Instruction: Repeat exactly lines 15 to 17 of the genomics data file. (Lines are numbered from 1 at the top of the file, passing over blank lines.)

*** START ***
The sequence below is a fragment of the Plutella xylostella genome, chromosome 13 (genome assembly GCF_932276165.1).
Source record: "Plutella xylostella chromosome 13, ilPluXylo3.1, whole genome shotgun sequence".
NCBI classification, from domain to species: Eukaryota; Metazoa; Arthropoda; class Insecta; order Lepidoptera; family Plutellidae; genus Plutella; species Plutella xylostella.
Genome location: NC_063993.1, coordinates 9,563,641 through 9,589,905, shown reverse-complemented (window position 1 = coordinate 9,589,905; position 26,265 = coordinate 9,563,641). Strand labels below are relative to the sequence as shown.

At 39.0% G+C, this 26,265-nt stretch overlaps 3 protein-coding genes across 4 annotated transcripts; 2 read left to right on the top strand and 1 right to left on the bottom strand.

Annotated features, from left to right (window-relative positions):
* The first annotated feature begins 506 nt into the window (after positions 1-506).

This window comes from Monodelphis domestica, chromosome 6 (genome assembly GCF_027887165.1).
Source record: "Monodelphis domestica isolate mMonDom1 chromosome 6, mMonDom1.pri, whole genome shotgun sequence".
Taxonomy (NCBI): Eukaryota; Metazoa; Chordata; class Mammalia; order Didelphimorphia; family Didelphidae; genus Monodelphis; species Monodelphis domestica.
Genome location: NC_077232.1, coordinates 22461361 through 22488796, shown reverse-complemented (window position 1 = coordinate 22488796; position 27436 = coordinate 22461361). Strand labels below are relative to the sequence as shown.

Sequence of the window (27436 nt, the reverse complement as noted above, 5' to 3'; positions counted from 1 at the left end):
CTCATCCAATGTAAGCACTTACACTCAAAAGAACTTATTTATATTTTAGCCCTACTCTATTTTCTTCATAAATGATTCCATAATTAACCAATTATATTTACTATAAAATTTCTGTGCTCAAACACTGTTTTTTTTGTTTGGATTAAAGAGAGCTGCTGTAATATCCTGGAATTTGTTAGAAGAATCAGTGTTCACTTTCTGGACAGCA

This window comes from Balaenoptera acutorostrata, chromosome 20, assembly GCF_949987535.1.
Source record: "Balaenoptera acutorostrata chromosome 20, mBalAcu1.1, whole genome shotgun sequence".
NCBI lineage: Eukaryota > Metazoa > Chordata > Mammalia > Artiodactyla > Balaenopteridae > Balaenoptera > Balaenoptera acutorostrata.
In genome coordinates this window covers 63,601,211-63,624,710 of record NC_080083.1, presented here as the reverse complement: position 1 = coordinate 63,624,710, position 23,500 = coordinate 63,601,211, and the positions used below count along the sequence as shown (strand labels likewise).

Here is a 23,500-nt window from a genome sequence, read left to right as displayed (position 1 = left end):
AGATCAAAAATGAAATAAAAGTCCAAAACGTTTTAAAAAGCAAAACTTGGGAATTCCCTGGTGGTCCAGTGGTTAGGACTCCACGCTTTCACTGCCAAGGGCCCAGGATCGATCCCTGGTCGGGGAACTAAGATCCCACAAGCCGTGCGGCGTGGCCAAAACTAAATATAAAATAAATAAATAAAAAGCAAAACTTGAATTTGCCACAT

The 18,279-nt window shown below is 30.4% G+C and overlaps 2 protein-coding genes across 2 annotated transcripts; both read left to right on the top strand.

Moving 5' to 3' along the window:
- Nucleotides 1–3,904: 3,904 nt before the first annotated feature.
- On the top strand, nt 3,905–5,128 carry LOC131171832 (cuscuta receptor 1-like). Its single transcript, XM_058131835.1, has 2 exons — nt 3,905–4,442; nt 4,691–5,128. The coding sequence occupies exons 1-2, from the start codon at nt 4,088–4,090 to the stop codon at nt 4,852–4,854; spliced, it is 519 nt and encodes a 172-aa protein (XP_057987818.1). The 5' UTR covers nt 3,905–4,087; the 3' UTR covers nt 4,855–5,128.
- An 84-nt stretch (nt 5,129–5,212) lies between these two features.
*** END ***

Source record: "Balaenoptera acutorostrata chromosome 20, mBalAcu1.1, whole genome shotgun sequence".
NCBI lineage: Eukaryota > Metazoa > Chordata > Mammalia > Artiodactyla > Balaenopteridae > Balaenoptera > Balaenoptera acutorostrata.
In genome coordinates this window covers 63,601,211-63,624,710 of record NC_080083.1, presented here as the reverse complement: position 1 = coordinate 63,624,710, position 23,500 = coordinate 63,601,211, and the positions used below count along the sequence as shown (strand labels likewise).